It’s not just me that sees it this way. Rotten Tomatoes critics gave the first film an 82 percent “fresh” rating, while the second one only got a 55 percent “rotten” rating, and the third film scored only a 15 percent “rotten” score. Darn those disappointing sequels.
“The Santa Clause” is rated PG for “a few crude moments,” while the sequels are rated G. The films come packaged in individual Blu-ray cases the way they'd be sold in stores, but with a sturdy cardboard slipcase to hold them.
All three films, presented in 1.85:1 widescreen, look terrific on Blu-ray, with only the first one plagued by a little grain and noise on large neutral-colored and white surfaces. That’s minor, though, compared to the gains we get with 1080p remastering, like incredible hair and facial features and even sharp fine print on the Santa Claus card—something that was always a bit fuzzy on the DVD. I saw no problems with the AVC/MPEG-4 transfers. Each film gets a little glitzier, with stronger visuals.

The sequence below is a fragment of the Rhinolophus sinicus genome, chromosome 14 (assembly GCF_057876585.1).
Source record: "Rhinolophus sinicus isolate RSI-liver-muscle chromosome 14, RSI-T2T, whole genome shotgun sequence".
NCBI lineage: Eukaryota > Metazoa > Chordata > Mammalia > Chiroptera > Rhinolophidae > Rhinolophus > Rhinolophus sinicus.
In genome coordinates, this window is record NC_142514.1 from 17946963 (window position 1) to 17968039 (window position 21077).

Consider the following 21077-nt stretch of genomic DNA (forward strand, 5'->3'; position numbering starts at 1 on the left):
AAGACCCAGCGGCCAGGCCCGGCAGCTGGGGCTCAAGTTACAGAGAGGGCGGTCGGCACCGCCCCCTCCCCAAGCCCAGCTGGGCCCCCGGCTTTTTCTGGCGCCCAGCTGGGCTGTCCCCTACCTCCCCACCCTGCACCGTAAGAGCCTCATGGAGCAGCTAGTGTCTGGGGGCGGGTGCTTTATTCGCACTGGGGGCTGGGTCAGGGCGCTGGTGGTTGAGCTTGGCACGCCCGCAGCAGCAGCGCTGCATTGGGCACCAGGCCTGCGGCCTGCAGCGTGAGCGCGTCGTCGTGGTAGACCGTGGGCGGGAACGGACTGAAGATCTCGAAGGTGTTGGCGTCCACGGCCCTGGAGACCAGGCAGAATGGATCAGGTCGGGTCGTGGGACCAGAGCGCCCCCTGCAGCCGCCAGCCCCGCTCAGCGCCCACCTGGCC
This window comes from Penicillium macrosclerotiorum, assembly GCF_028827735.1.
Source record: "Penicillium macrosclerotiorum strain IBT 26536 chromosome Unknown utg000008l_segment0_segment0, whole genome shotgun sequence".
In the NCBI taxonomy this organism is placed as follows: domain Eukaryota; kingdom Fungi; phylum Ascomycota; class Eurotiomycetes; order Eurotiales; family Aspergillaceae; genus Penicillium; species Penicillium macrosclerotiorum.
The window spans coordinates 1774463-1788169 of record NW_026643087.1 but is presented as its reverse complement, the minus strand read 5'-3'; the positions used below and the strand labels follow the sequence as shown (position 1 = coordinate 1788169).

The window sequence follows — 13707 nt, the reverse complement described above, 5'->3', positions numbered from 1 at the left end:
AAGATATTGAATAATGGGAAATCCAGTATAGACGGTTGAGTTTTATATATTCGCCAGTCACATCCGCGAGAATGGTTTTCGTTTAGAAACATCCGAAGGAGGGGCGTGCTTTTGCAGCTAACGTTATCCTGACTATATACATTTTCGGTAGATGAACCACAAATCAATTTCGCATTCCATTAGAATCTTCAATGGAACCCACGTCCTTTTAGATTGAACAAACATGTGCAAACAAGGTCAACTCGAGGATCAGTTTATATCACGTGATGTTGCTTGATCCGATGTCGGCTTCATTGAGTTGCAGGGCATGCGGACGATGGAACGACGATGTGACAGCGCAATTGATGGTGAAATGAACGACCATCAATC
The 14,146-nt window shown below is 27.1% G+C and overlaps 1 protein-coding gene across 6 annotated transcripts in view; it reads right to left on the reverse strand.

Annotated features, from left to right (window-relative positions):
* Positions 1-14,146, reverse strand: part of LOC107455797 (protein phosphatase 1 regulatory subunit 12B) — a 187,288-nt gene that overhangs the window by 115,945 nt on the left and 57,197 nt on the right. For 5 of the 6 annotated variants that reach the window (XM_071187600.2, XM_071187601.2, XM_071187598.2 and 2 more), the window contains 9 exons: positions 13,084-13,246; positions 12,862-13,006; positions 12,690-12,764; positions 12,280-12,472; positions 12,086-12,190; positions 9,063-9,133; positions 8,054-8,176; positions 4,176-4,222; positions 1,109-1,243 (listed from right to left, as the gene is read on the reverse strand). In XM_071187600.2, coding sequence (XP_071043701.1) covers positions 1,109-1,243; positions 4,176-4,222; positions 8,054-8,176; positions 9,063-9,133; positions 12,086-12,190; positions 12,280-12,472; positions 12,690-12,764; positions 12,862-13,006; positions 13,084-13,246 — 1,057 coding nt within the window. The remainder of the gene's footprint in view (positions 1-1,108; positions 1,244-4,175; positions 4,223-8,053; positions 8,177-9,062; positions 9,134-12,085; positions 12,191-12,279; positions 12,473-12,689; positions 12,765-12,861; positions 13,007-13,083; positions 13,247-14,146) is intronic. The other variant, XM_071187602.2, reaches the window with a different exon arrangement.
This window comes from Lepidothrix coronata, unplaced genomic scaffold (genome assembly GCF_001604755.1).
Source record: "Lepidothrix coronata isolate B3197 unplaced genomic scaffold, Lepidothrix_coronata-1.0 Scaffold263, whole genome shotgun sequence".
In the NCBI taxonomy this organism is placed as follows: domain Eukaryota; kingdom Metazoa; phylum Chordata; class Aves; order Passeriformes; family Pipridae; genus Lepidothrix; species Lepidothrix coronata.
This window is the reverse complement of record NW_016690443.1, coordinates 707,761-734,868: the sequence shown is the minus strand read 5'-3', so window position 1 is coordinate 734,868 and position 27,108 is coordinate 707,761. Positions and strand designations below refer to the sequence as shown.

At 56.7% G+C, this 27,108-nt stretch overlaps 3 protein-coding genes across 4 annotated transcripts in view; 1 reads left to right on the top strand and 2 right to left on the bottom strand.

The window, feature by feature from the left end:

All three films come with an English DTS-HD MA 5.1 and French/Spanish Dolby Digital 5.1 audio options, while the third film also includes an English 5.1 Uncompressed 44kHz/24-bit option. Subtitles are in English SDH, French, and Spanish. The featured soundtracks are bright and peppy, with plenty of rear-speaker involvement, especially in the sequels. But for a catalog title, the first film also sounds terrific. There’s even a little bass rumble when the sleigh takes out a few houses and such. If you have a receiver that upconverts, you’ll enjoy distribution of sound over 7.1 channels as well.